3. Leonora Carrington at Gallery Wendi Norris of San Francisco, in New York
This pop-up exhibition offered further evidence that some of the best surrealist paintings were made by women working in Mexico. Surveying the art by the well-born, rebellious Brit Leonora Carrington (1917-2011), it revealed a fantastical imagination influenced in part by myths learned as a child from her Scottish mother and nanny. There were several showstopping canvases, especially “And Then We Saw the Daughter of the Minotaur” (1953), which MoMA acquired and put on view as a centerpiece in its reconfigured surrealist gallery. It depicts an orange-robed female Minotaur and a pale flowerlike creature greeting two children in black perhaps as they return from school, with a lithe spirit trailing behind them. A genre scene it is not.

4. ‘John Dunkley: Neither Day Nor Night’ at the American Folk Art Museum
This exhibition (organized by the Pérez Art Museum Miami) introduced the work of the self-taught Jamaican artist to American audiences. Part folk artist, part surrealist, Dunkley (1891-1947) was best in luminous landscapes in which strange trees, outsize plants and sudden waterfalls cast a hypnotic spell.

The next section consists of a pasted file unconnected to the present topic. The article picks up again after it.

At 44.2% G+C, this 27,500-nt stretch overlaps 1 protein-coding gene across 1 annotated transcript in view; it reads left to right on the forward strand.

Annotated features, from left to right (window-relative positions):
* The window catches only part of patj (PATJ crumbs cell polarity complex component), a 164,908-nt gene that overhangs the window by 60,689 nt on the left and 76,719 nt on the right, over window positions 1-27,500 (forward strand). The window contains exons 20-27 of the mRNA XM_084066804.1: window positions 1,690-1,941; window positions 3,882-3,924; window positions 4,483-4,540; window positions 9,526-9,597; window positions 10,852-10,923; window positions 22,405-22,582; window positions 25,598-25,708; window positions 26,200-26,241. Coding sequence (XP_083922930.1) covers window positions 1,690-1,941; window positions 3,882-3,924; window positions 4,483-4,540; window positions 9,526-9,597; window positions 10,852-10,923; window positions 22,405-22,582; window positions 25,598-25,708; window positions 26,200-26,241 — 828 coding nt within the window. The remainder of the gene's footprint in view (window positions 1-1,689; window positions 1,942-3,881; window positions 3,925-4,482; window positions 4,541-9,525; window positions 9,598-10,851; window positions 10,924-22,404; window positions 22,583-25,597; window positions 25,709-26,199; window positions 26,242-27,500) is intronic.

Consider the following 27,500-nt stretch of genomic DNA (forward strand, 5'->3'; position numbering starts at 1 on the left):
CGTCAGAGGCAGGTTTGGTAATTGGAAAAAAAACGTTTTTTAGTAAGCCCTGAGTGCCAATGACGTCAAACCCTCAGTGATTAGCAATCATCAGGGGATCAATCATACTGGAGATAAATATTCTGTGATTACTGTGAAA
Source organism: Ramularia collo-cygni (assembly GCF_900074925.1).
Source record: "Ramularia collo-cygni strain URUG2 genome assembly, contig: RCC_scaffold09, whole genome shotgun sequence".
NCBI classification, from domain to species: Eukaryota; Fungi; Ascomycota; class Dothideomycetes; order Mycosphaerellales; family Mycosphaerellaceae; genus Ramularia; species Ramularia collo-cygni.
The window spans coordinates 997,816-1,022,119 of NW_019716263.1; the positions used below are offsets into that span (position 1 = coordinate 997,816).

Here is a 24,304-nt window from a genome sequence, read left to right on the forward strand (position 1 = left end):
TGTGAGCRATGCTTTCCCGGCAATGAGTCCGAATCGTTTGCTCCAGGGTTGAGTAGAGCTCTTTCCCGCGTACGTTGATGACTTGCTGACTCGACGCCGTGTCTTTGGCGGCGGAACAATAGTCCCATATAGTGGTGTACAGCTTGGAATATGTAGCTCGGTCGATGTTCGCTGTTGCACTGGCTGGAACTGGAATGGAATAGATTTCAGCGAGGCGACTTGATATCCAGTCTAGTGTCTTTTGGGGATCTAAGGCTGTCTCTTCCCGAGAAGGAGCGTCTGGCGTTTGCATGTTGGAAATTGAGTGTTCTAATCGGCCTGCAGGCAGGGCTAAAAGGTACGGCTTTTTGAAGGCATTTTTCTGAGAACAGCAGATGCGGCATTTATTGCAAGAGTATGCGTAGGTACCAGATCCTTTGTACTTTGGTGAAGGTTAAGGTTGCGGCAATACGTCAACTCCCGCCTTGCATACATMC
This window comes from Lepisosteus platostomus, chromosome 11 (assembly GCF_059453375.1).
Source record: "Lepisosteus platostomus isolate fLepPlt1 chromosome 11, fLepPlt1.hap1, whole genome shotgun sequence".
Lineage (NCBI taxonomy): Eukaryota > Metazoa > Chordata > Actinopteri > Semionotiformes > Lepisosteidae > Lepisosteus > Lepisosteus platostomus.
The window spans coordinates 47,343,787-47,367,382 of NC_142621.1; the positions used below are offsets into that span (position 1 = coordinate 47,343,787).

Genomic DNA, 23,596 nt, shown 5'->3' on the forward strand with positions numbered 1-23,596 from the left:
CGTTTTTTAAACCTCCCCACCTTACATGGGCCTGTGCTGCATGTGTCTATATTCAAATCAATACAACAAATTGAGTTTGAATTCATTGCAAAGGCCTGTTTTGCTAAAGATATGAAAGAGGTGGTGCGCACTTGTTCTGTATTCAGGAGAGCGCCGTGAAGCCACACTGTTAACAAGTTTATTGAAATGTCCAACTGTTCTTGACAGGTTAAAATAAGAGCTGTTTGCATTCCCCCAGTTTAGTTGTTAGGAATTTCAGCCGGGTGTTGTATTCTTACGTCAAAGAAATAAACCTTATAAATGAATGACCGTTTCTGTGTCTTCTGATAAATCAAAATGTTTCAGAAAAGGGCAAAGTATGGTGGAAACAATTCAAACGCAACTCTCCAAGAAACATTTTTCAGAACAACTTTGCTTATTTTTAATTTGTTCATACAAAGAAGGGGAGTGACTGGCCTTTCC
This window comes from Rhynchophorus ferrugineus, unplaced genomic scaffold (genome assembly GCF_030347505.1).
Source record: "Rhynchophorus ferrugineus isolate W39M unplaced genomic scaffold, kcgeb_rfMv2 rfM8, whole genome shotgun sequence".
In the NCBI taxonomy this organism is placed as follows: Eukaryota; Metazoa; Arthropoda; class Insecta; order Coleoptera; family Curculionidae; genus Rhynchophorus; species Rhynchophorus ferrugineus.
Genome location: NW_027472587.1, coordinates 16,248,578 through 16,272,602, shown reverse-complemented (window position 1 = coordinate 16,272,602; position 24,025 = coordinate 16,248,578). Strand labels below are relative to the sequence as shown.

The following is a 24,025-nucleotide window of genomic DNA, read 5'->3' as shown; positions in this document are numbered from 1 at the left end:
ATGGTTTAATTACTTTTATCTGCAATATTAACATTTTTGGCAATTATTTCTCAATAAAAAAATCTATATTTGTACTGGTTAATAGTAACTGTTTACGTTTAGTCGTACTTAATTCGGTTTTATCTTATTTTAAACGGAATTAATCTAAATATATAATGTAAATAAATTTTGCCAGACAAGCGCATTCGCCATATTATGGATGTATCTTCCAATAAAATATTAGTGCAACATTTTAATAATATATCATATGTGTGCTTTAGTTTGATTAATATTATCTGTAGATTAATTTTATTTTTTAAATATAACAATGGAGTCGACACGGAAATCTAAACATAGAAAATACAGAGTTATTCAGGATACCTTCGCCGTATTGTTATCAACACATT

5. ‘Amy Sherald: The Heart of the Matter’ at Hauser & Wirth
Relatively unknown Sherald shot to fame in 2017 when she was commissioned by the National Portrait Gallery to paint Michelle Obama’s official portrait and soon after achieved representation by a blue-chip gallery that quickly scheduled her New York debut. Sherald, who is 46, rose to the occasion, holding down an enormous space with just seven new portraits, also of black subjects, that took her formally distinctive, beautifully painted realism to a new level.

6. ‘A Specific Eye: Seven Collections’ at Demisch Danant